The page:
Cecilia Koskinen Holm

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Decreased lipolytic effect of catecholamines in adipose tissue has repeatedly been demonstrated in obesity and may be a cause of excess accumulation of body fat. However, the mechanisms behind this lipolysis defect are unclear. The role of hormone-sensitive lipase was examined using abdominal subcutaneous adipocytes from 34 obese drug-free and otherwise(More)
Eight pairs of obese female monozygotic twins were subjected to a 4-week, very-low-calorie diet (VLCD) that induced a decrease in mean body mass index from 32.9 +/- 1.1 to 29.7 +/- 1.1 kg/m2. Infusion of the beta-adrenergic agonist, isoproterenol, induced an increase in plasma levels of nonesterified fatty acids and glycerol that was more pronounced during(More)
UNLABELLED BACKGROUND Type 2 diabetes is associated with obesity, ectopic lipid accumulation and low-grade inflammation. A dysfunctional gut microbiota has been suggested to participate in the pathogenesis of the disease. Green tea is rich in polyphenols and has previously been shown to exert beneficial metabolic effects. Lactobacillus plantarum has the(More)
BACKGROUND Rye products have previously been shown to induce comparatively low post-prandial insulin responses; irrespectively of their glycaemic indices (GI). However, the mechanism behind this lowered insulin demand remains unknown. An improved insulin economy might contribute to the benefits seen in epidemiological studies with whole grain diets on(More)
BACKGROUND Hormone-sensitive lipase (HSL) is expressed predominantly in adipose tissue, where it plays an important role in catecholamine-stimulated hydrolysis of stored tri- and diglycerides, thus mobilizing fatty acids. HSL exhibits broad substrate specificity and besides acylglycerides it hydrolyzes cholesteryl esters, retinyl esters and lipoidal esters.(More)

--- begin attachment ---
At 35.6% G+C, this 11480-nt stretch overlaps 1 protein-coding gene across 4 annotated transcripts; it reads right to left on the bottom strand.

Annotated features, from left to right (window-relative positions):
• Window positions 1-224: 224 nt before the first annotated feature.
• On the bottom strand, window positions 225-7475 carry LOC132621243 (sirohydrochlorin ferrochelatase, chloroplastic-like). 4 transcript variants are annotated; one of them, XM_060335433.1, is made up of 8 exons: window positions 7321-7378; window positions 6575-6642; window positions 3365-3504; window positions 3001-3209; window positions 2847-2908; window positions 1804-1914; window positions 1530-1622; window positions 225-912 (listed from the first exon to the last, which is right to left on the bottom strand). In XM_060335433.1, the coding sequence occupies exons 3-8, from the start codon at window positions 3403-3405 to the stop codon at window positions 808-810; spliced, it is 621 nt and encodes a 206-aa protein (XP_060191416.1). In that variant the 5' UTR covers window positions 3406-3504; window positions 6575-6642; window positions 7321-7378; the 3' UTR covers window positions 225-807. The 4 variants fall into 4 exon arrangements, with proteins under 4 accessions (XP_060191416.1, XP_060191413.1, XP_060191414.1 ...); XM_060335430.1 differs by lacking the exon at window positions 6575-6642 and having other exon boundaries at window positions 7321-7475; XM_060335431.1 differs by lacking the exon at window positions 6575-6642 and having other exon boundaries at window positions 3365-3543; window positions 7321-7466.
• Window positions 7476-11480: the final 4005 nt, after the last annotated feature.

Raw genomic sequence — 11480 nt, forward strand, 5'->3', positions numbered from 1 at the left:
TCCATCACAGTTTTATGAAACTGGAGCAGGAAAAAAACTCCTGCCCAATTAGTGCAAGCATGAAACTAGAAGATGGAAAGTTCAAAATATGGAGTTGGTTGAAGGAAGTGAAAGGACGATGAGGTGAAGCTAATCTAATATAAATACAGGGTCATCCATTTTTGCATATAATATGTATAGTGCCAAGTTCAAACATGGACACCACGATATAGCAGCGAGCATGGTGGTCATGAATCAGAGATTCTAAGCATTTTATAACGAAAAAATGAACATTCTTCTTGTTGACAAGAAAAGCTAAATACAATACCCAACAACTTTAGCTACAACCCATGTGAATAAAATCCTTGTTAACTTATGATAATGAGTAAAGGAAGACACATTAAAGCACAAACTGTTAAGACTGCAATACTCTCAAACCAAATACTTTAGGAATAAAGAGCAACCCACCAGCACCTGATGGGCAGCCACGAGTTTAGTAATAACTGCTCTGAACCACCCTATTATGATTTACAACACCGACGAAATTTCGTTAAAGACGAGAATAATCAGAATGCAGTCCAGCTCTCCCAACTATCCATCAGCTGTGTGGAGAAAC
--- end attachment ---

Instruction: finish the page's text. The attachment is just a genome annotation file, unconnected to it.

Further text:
When energy is needed, white adipose tissue (WAT) provides fatty acids (FAs) for use in peripheral tissues via stimulation of fat cell lipolysis. FAs have been postulated to play a critical role in the development of obesity-induced insulin resistance, a major risk factor for diabetes and cardiovascular disease. However, whether and how chronic inhibition(More)
Hormone-sensitive lipase (HSL) catalyzes the rate-limiting step in adipocyte lipolysis. The activity of HSL is thought to be primarily regulated by reversible phosphorylation. However, the regulation of HSL activity by pre-translational mechanisms has been poorly studied. The present studies were undertaken to explore the relationship between the levels of(More)
The selective mobilization of fatty acids from white fat cells depends on their molecular structure, in particular the degree of unsaturation. The present study was designed to examine if the release of fatty acids by hormone-sensitive lipase (HSL) in vitro i) is influenced by the amount of unsaturation, ii) depends on the temperature, and iii) could(More)
For the working muscle there are a number of fuels available for oxidative metabolism, including glycogen, glucose, and nonesterified fatty acids. Nonesterified fatty acids originate from lipolysis in white adipose tissue, hydrolysis of VLDL triglycerides, or hydrolysis of intramyocellular triglyceride stores. A key enzyme in the mobilization of fatty acids(More)
BACKGROUND Hormone-sensitive lipase (HSL) is a key enzyme in the mobilization of fatty acids from stored triacylglycerols. Its activity is regulated by reversible protein phosphorylation. In rat HSL Ser563, Ser659 and Ser660 have been shown to be phosphorylated by protein kinase A (PKA) in vitro as well as in vivo. METHODOLOGY/PRINCIPAL FINDINGS In this(More)